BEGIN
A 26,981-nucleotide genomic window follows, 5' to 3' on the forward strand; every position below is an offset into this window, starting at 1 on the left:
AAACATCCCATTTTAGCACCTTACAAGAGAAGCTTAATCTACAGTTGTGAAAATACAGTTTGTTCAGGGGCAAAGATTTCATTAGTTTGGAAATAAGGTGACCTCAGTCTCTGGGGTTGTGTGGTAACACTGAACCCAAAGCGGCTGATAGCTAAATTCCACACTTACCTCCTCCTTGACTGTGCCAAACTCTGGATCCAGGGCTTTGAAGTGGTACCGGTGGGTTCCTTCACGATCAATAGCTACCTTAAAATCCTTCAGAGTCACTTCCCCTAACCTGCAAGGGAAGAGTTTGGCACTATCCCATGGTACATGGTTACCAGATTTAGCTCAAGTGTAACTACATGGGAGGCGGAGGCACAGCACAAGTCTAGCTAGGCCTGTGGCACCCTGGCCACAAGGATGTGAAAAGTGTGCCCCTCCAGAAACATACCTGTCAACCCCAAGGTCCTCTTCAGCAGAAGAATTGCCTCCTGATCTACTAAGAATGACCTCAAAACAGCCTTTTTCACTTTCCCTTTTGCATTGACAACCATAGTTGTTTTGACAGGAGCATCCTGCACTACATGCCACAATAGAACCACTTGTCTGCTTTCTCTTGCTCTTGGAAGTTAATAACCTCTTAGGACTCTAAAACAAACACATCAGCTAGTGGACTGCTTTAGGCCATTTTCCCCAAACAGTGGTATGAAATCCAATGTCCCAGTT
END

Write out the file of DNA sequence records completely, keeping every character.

A 26,981-nucleotide genomic window follows, 5' to 3' on the forward strand; every position below is an offset into this window, starting at 1 on the left:
AAACATCCCATTTTAGCACCTTACAAGAGAAGCTTAATCTACAGTTGTGAAAATACAGTTTGTTCAGGGGCAAAGATTTCATTAGTTTGGAAATAAGGTGACCTCAGTCTCTGGGGTTGTGTGGTAACACTGAACCCAAAGCGGCTGATAGCTAAATTCCACACTTACCTCCTCCTTGACTGTGCCAAACTCTGGATCCAGGGCTTTGAAGTGGTACCGGTGGGTTCCTTCACGATCAATAGCTACCTTAAAATCCTTCAGAGTCACTTCCCCTAACCTGCAAGGGAAGAGTTTGGCACTATCCCATGGTACATGGTTACCAGATTTAGCTCAAGTGTAACTACATGGGAGGCGGAGGCACAGCACAAGTCTAGCTAGGCCTGTGGCACCCTGGCCACAAGGATGTGAAAAGTGTGCCCCTCCAGAAACATACCTGTCAACCCCAAGGTCCTCTTCAGCAGAAGAATTGCCTCCTGATCTACTAAGAATGACCTCAAAACAGCCTTTTTCACTTTCCCTTTTGCATTGACAACCATAGTTGTTTTGACAGGAGCATCCTGCACTACATGCCACAATAGAACCACTTGTCTGCTTTCTCTTGCTCTTGGAAGTTAATAACCTCTTAGGACTCTAAAACAAACACATCAGCTAGTGGACTGCTTTAGGCCATTTTCCCCAAACAGTGGTATGAAATCCAATGTCCCAGTT